Produced on July 17, 1912, in Moosejaw, Saskatchewan, Canada, where his biological parents left him on the doorsteps of an area church, Art Linkletter went to TV success by adhering to a simple formula: Set routine folks, particularly children, in front of the camera and let them be themselves. and similar shows.
When his investigations came to a conclusion, he returned to his West Coast home, and registered at San Diego State College. He studied linguistics and play; and participated in a dizzying variety of extracurricular activities, holding positions on the soccer, handball, and swimming teams. Upon his graduation in 1934, he left his concept of a teaching profession. Rather, he stayed at KGB, where he was promoted to chief announcer.
For the rest of the 1930s, Linkletter continued to develop his craft, taking part in numerous radio programs. In 1942, he ventured to Hollywood to investigate other chances in the entertainment industry.
In the early 1950s, Linkletter adopted the brand new medium of television by accommodating to the little display bothHouse Party(in 1952) and Folks Are Funny (in 1954) to the little display. The harebrained crowd participation shows proved to be a success among viewers, and stayed on the air to get several years.
Linkletter’s power to amuse through normal folks improved his likable character. He proved especially proficient at interviewing kids, whose candid comments supplied a number of his shows most cherished seconds. He interpreted his success into some of children’s books, including Kids Say the Darndest Things! (1957), The Secret World of Children (1959), Children Still Say the Darndest Things! (1961) and Children Positive Ritual Funny!: A Kid’s Guide to Misinformation (1962).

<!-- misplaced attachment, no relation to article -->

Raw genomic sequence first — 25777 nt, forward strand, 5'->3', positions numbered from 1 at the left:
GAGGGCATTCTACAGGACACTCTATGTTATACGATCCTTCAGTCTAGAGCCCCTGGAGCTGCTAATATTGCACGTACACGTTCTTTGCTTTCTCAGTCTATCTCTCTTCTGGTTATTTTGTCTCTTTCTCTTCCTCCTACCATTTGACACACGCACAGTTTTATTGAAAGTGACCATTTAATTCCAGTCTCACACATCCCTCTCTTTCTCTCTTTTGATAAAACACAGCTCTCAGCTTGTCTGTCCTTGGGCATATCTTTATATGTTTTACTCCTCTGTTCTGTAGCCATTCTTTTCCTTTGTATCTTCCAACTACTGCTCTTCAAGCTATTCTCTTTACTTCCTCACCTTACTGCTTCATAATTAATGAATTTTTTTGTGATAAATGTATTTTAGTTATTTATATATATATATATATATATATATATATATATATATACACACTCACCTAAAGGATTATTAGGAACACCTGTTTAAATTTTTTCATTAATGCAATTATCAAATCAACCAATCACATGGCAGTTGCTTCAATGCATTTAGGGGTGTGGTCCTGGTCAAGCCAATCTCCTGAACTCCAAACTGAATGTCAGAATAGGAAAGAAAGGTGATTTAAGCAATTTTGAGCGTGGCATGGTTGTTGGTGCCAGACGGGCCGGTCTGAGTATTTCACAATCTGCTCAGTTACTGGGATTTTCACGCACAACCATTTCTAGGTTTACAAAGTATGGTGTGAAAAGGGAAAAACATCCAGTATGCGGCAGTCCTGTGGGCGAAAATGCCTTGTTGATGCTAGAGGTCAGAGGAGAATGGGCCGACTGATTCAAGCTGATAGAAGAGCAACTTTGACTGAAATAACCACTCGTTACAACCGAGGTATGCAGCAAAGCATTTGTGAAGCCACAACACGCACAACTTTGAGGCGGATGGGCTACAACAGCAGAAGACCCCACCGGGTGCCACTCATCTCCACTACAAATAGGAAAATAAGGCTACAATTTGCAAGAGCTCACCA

Linkletter made headlines under terrible conditions in 1969, when his daughter, Diane, committed suicide while experimenting with LSD. Ten years after, Linkletter’s 35-year old son Robert was killed in an automobile crash. Harassed by misfortune, Linkletter started a lifelong campaign against drug abuse, making more than 70 addresses annually on the lecture circuit. He’s since become a national anti-substance representative, serving on the President’s National Advisory Council for Drug Abuse Prevention, so when president of the National Coordinating Council on Drug Abuse Education and Data, Inc.
Along with his success in the entertainment industry, Linkletter has made remarkable professional strides in the commercial sector. As president of Linkletter Enterprises he boasts assets including numerous petroleum and property holdings. Linkletter is given ten honorary doctorate degrees from schools and universities for his humanitarian work, and his continuing effort against drug abuse.
On May 26, 2010, following a full and productive life amusing both the young and old, Linkletter died in his Los Angeles residence. He was 97 years old. Linkletter is survived by his own wife, Lois; daughters Dawn Griffin and Sharon Linkletter; seven grandchildren; and 15 great grandchildren.